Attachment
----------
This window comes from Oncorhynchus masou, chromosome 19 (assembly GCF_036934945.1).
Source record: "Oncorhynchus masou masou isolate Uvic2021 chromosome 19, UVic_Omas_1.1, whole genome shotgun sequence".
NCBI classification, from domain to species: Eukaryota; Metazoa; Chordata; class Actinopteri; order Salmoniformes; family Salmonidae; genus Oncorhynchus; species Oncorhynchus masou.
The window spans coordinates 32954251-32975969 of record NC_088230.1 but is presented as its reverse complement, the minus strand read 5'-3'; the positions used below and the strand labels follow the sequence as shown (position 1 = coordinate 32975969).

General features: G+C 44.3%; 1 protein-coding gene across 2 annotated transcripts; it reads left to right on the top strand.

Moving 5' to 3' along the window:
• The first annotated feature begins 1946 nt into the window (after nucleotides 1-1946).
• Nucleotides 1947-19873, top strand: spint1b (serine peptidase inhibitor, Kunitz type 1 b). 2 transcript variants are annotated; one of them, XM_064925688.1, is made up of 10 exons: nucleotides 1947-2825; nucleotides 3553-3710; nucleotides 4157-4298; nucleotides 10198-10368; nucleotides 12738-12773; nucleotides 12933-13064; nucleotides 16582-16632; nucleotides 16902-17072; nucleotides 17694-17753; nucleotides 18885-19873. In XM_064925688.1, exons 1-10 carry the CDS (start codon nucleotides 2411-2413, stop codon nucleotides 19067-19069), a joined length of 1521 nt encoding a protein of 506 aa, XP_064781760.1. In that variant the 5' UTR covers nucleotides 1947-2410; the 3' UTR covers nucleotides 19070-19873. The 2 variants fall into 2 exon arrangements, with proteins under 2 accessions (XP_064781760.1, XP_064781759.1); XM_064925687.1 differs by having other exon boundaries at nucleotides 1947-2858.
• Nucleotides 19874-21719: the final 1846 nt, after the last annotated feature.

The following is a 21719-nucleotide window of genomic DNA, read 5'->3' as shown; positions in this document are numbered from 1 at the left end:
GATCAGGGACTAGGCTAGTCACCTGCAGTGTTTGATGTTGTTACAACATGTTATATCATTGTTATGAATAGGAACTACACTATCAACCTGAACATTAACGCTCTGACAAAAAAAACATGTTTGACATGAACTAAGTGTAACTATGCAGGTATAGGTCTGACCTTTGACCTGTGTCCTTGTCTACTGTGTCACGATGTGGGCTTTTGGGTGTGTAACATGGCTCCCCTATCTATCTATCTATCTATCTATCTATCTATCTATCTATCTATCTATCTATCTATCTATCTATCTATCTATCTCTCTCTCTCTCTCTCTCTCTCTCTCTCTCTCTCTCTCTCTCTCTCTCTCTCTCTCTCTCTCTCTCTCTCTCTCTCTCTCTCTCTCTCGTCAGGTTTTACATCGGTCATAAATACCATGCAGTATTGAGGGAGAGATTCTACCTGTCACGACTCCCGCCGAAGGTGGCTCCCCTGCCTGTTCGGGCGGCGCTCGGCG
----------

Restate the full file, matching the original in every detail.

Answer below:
This window comes from Oncorhynchus masou, chromosome 19 (assembly GCF_036934945.1).
Source record: "Oncorhynchus masou masou isolate Uvic2021 chromosome 19, UVic_Omas_1.1, whole genome shotgun sequence".
NCBI classification, from domain to species: Eukaryota; Metazoa; Chordata; class Actinopteri; order Salmoniformes; family Salmonidae; genus Oncorhynchus; species Oncorhynchus masou.
The window spans coordinates 32954251-32975969 of record NC_088230.1 but is presented as its reverse complement, the minus strand read 5'-3'; the positions used below and the strand labels follow the sequence as shown (position 1 = coordinate 32975969).

General features: G+C 44.3%; 1 protein-coding gene across 2 annotated transcripts; it reads left to right on the top strand.

Moving 5' to 3' along the window:
• The first annotated feature begins 1946 nt into the window (after nucleotides 1-1946).
• Nucleotides 1947-19873, top strand: spint1b (serine peptidase inhibitor, Kunitz type 1 b). 2 transcript variants are annotated; one of them, XM_064925688.1, is made up of 10 exons: nucleotides 1947-2825; nucleotides 3553-3710; nucleotides 4157-4298; nucleotides 10198-10368; nucleotides 12738-12773; nucleotides 12933-13064; nucleotides 16582-16632; nucleotides 16902-17072; nucleotides 17694-17753; nucleotides 18885-19873. In XM_064925688.1, exons 1-10 carry the CDS (start codon nucleotides 2411-2413, stop codon nucleotides 19067-19069), a joined length of 1521 nt encoding a protein of 506 aa, XP_064781760.1. In that variant the 5' UTR covers nucleotides 1947-2410; the 3' UTR covers nucleotides 19070-19873. The 2 variants fall into 2 exon arrangements, with proteins under 2 accessions (XP_064781760.1, XP_064781759.1); XM_064925687.1 differs by having other exon boundaries at nucleotides 1947-2858.
• Nucleotides 19874-21719: the final 1846 nt, after the last annotated feature.

The following is a 21719-nucleotide window of genomic DNA, read 5'->3' as shown; positions in this document are numbered from 1 at the left end:
GATCAGGGACTAGGCTAGTCACCTGCAGTGTTTGATGTTGTTACAACATGTTATATCATTGTTATGAATAGGAACTACACTATCAACCTGAACATTAACGCTCTGACAAAAAAAACATGTTTGACATGAACTAAGTGTAACTATGCAGGTATAGGTCTGACCTTTGACCTGTGTCCTTGTCTACTGTGTCACGATGTGGGCTTTTGGGTGTGTAACATGGCTCCCCTATCTATCTATCTATCTATCTATCTATCTATCTATCTATCTATCTATCTATCTATCTATCTATCTATCTATCTCTCTCTCTCTCTCTCTCTCTCTCTCTCTCTCTCTCTCTCTCTCTCTCTCTCTCTCTCTCTCTCTCTCTCTCTCTCTCTCTCTCTCTCGTCAGGTTTTACATCGGTCATAAATACCATGCAGTATTGAGGGAGAGATTCTACCTGTCACGACTCCCGCCGAAGGTGGCTCCCCTGCCTGTTCGGGCGGCGCTCGGCG